6. Actually Beth, since I usually add just 1/4 inch seam allowances I admit that I most often just eyeball it while I'm cutting around the pattern. My favorite marking tools, when I use them, are a clear 1 x 5 inch quilting ruler and a Chaco Liner made by Clover. The Chaco liner is sort of a pen that holds loose chalk powder. There's a tiny wheel at the tip of the pen that dispenses a thin line of chalk as you roll it on the fabric. You should be able to find it wherever you buy quilting tools.

    Ann in Calif.

  7. Oh Ann this dress really came out lovely and the color looks good on you too! I agree with you the metal zipper teeth are not comfortable. I hadn't thought to try invisible zippers instead. Thank you for posting this and thank you for the tips!

  8. Thank you folks for the nice compliments on the dress. I'm finding it very comfortable to wear all day. It's even turning out to be totally wash and wear too, no ironing, yay! Gotta love that corduroy.

    Ann in Calif.

  9. I am new to Lutterloh. Your dress fits very well. From what I've read, you have to do 2 bust measurements a high and low one, if you are C size or greater. Could you tell me if you had to do this or did the standard measurement work? Also, the drawing looks almost empire style but your dress is some where between natural waist and empire. Did you make this change or is the pattern picture just misleading. Thanks for showing a real photo - it helps a lot to visualize what the item will look like,

    1. Thank you Ann, and good questions. I personally use the high and full bust measurements always for anything that fits above the waist. I also use these measurements for the sleeves where they would fit into the bodice in these areas.You do not have to use these two measurements if you are accustomed to doing a full bust adjustment on patterns with a slash and spread or pivot method. In that case you would just use the high bust measurement to fit the shoulders and then do your FBA to add more room for your bust area.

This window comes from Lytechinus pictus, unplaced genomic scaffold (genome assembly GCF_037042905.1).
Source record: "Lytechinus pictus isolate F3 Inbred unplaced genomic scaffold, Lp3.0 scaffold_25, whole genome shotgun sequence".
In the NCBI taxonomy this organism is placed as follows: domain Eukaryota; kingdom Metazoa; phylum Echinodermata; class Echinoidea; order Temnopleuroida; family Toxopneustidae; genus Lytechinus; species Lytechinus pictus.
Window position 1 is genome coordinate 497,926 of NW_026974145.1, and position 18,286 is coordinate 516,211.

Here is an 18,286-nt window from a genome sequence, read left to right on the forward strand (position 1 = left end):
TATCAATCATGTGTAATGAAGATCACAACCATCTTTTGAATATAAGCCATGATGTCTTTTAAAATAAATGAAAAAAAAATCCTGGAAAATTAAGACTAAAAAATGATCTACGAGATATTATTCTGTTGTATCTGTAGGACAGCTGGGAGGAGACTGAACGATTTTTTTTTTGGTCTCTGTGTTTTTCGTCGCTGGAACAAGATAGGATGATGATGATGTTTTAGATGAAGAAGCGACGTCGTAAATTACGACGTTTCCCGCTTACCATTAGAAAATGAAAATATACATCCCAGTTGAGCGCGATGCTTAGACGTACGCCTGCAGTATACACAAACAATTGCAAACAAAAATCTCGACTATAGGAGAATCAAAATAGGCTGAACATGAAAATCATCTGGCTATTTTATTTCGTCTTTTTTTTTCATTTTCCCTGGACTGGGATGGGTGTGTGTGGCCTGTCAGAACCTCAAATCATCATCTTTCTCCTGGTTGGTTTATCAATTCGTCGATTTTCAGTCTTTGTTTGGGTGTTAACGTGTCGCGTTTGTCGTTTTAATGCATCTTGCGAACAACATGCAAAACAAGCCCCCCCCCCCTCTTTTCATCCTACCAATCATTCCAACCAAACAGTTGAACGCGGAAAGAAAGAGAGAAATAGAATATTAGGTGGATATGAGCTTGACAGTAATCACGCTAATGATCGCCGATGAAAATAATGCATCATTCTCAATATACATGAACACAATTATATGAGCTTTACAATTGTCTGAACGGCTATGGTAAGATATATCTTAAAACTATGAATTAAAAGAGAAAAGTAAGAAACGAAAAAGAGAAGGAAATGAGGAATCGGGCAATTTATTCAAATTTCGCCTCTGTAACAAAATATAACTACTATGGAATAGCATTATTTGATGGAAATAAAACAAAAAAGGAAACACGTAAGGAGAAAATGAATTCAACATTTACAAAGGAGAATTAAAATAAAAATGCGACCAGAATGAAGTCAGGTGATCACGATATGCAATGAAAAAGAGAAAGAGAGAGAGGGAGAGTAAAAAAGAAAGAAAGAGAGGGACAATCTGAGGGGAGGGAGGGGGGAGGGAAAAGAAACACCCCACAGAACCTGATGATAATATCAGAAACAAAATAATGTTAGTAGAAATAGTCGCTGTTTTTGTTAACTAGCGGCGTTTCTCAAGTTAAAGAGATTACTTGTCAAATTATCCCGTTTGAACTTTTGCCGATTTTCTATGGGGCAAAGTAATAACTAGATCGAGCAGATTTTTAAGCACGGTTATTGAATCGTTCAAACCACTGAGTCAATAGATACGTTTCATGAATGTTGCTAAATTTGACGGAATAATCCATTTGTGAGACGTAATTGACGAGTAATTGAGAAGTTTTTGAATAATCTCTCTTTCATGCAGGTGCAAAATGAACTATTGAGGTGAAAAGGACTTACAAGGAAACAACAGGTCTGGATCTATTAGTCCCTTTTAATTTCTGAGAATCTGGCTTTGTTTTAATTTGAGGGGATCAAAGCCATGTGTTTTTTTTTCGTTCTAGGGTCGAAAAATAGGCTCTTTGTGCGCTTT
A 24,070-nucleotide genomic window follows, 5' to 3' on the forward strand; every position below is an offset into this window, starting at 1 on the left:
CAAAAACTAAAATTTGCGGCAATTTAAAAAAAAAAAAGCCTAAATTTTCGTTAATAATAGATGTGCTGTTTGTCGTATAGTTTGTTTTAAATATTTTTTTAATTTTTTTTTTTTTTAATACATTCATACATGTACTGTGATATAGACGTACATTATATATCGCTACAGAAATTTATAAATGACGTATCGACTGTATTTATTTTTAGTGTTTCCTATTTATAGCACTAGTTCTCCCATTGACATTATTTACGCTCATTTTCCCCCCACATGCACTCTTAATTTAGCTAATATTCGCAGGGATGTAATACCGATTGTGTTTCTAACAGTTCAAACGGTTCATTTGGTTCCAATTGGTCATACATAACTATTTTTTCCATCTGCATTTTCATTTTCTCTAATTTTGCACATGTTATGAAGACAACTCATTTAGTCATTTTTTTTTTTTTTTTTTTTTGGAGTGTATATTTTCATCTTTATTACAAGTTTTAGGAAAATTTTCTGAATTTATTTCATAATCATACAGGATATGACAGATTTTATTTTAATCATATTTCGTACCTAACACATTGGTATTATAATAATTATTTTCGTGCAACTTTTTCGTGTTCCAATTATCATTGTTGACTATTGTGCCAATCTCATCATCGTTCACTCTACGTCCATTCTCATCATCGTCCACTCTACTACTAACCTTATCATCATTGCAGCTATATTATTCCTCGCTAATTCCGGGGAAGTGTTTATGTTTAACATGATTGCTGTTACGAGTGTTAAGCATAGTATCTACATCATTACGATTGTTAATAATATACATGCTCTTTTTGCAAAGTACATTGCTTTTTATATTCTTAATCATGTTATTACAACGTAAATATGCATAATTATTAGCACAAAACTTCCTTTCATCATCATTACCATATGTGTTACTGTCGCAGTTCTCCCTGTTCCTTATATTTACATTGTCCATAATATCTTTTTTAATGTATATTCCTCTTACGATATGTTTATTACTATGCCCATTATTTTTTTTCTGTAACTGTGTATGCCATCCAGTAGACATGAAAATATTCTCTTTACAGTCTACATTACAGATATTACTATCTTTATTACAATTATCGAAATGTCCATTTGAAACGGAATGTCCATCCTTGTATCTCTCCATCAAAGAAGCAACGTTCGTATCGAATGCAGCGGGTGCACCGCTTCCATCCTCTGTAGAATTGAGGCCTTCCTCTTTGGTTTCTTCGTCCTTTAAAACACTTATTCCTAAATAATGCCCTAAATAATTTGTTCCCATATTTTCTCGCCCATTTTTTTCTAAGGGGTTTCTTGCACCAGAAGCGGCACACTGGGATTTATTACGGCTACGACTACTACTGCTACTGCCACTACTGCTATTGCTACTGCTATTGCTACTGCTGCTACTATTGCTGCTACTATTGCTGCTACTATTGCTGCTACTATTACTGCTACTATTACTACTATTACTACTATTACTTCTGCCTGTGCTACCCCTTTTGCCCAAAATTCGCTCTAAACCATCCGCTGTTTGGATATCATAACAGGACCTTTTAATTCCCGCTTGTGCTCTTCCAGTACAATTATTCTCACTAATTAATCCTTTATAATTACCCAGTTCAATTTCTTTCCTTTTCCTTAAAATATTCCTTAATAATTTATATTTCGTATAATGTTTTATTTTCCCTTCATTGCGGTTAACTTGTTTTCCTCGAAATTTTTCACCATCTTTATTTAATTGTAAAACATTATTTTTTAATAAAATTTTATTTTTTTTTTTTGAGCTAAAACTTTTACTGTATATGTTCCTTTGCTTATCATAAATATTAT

The original pattern appears to me to be designed with a lowered empire seam. Since I am a little taller and bustier than average I always use generous seam allowances on any seams that affect the length and then fit as I construct. My dress ended up with the seam at my natural waist. This was partly due to the length of the zipper available to me. Each person needs to paper fit their pattern after enlarging to decide on any length adjustments. I chose the natural waist length because I thought I might belt this dress sometimes.That is the beauty of sewing for yourself. If the pattern doesn't suit you as designed you can change it!

  10. I am large busted. Enough so that I do both methods...I use my chest measurement for the shoulders and the bust measurement on the bust and waist AND I do a large bust adjustment when the pattern is made. Why do both? The large bust adjustment is most successful if you don't go over 2". So I don't. I'm fast at it and it works for any pattern I make. Once you know your body shape you will enjoy sewing up your patterns because you will have adjusted your pattern.

  11. Hope you can help me. When I'm drafting my pattern, how do I draw in the pocket placements on my paper draft. It seems impossible to get the correct place from the little pattern transferred to the correct place on the final pattern or am I missing something

  12. No Sylvia, you're not missing anything. I'm not sure how many Lutterloh patterns you've completed but you will notice eventually that the placements for small details like pockets, buttons and even darts sometimes are merely a suggestion. Each person should be paper fitting their pattern to determine the placement and often even the size or length of these details. I usually tape my pattern together in enough spots to hold it together and then hold it up to my body to mark these placements. This is part of the reason Lutterloh patterns don't have notches and circles and squares to transfer from the patterns as do other companies. By deciding for ourselves where these details belong we can truly make the pattern "fit" our own unique shape. I hope that helps liberate you from some of the tedious habits we've gotten used to with most commercial patterns.